“This is nice,” said Mary, casting her eyes around the quiet opulence of the carriage. “Want a bite, Johnny?” I shook my head and she stuffed the remains of the bacon sandwich into her mouth. Giving me a hamster-like smile, she sat down and beamed at Holmes, no doubt still relishing in the glow of his apparent desire to have her along on the investigation. I thought it best to keep my companion’s irritation to myself.

After a hearty breakfast, I questioned Holmes on the subject of our journey.

“Ah-ha,” said he, apparently in a better frame of mind now he’d had his porridge. “It concerns a certain Count.”

“A Count?” Mary’s face lit up. “Is he rich?”

Holmes gave her a sardonic smile. “Whether he be rich or no, madam, he has a problem and wishes myself and your husband…” he coughed. “And yourself, to investigate.”

“What’s this chap’s name, Holmes?” I leaned forward, eager to hear more.

“Alucard. Count Alucard.”

Mary sat forward and patted my companion’s knee. “This isn’t anything to do with that Dracula bloke you got involved with a few years ago, is it, Sherl?”

Holmes winced at my wife’s familiarly, but quickly regained his composure. “I hardly think so, Mary – it’s a completely different name. And in any case, if was the author we got involved with, not his stupid creation.” He unfolded a map of Romania and spread it out between us. “Here – that’s where we’re headed…” His finger indicated a small village near the Borgo Pass. “We’ll stay a night there before going on to the castle.”

Mary clapped her hands together. “A castle? Hoorah!”

Holmes peered at her. “This is no holiday, Mrs Watson. I fear we may find ourselves in peril if we do not take the greatest of care.”

“Peril?” I said. “From what, old boy?”

“The Count has received a series of death-threats.”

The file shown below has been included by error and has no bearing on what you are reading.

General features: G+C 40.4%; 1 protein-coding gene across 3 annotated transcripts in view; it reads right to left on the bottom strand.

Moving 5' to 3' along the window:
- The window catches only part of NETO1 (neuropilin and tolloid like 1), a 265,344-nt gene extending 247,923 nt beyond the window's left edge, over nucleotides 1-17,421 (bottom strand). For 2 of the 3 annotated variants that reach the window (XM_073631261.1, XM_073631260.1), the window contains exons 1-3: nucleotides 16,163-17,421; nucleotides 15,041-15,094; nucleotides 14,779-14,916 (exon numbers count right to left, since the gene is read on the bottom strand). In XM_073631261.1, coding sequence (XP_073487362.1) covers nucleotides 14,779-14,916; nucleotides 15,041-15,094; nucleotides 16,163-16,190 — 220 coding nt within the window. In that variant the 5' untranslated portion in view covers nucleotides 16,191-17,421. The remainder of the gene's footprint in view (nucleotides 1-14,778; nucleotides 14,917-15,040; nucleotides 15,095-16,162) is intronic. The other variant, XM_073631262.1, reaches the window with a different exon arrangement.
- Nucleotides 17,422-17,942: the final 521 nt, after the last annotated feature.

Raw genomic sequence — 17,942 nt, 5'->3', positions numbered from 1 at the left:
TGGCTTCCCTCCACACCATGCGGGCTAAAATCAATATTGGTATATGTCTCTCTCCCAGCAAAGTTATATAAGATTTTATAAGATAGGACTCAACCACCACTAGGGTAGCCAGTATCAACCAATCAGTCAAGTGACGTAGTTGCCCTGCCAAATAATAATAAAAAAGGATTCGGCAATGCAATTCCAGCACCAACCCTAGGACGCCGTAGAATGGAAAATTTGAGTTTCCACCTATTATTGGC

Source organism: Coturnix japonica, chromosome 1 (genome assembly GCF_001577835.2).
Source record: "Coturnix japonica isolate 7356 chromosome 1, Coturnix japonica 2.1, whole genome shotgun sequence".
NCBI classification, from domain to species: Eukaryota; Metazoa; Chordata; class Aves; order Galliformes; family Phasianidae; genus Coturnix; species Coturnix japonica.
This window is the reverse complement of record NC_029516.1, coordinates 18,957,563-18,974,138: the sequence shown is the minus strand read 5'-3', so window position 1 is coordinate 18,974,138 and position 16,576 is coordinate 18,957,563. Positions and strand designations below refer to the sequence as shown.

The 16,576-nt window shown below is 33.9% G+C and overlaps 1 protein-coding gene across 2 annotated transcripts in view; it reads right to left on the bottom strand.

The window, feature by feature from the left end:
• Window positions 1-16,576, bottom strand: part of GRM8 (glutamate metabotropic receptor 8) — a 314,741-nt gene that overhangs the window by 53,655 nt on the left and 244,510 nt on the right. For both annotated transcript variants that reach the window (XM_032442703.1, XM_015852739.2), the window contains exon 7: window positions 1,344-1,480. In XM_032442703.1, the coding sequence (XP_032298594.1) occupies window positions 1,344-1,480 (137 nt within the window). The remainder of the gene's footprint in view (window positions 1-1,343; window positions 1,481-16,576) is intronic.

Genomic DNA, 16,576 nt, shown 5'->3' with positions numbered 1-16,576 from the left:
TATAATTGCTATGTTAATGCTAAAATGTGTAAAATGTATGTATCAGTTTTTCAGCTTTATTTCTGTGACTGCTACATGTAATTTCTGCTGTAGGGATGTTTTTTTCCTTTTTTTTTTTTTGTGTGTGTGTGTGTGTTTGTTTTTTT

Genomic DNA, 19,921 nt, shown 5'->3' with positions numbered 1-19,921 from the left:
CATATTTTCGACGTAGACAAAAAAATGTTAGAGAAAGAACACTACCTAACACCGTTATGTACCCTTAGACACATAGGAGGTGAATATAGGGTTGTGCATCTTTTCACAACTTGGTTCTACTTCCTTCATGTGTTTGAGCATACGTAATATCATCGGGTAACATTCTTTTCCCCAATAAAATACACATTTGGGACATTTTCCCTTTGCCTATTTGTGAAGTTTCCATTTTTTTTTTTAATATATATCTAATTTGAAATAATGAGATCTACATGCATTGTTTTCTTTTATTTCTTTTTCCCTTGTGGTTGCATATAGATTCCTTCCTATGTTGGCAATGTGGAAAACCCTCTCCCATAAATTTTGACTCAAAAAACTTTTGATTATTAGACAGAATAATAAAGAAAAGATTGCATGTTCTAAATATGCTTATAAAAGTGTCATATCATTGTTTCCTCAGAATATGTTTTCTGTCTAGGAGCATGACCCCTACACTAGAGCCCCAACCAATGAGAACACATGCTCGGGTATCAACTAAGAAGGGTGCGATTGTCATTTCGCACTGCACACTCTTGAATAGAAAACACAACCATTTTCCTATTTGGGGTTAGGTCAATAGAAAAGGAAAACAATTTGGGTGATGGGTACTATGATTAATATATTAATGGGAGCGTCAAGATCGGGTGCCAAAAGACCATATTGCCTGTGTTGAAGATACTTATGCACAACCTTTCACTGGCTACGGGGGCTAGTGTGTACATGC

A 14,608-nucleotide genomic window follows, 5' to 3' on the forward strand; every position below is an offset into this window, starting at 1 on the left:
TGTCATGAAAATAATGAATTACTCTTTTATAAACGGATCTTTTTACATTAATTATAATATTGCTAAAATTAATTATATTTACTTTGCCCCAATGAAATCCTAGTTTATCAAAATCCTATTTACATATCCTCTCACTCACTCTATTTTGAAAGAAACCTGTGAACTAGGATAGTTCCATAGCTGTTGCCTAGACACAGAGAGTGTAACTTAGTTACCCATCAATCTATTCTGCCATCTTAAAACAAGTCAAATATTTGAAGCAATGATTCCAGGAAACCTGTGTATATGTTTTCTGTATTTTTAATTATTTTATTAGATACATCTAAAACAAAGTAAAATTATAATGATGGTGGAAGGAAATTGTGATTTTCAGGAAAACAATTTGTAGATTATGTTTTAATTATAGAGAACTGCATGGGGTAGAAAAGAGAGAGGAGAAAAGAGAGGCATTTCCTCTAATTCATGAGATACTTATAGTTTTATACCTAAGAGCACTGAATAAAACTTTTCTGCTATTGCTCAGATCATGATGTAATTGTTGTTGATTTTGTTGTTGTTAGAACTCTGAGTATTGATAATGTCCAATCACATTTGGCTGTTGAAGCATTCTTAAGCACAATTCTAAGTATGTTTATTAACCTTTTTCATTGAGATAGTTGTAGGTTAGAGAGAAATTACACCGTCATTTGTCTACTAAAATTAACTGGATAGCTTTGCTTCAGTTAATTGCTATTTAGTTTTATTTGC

“Any idea why?”

He nodded solemnly. “Apparently the villagers think he’s involved in a series of gruesome deaths – much like the ridiculous legend pertaining to the original owner of the castle.”

“Really?” I glanced at Mary. “And who was the original owner?”

“Why, Count Dracula of course.”

Mary made a slight grunting noise. “But you just said…”

Holmes held up a hand. “No, Mary. I know what you’re thinking but it is mere conscience. Dracula is a fictional character, nothing more. His name was attached to the deeds of the castle some years ago in a bid to attract tourists.” He sniffed and picked up his magazine again.

“But Holmes,” I tried, “What if there’s something in it? What if Dracula is real?”

“Don’t be an idiot, Watson – Count Alucard is British. Until recently, he was living in Londen. Place called Carfax, I believe.”

“But…” I started.

“But me no buts, Watson. Coincidence is no basis for murder. Which is precisely why you and I…” He glanced at Mary. “And your dear wife, have been called in to investigate.”

Holmes turned to one side and lifted his periodical so we couldn’t distract him. I looked at Mary and shrugged. She mouthed ‘He’s fucking joking?’ I mouthed back ‘I don’t think so, dearest.’

And not another word was uttered until we reached Harwich.

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Posted by on July 4, 2016 in Detective Fiction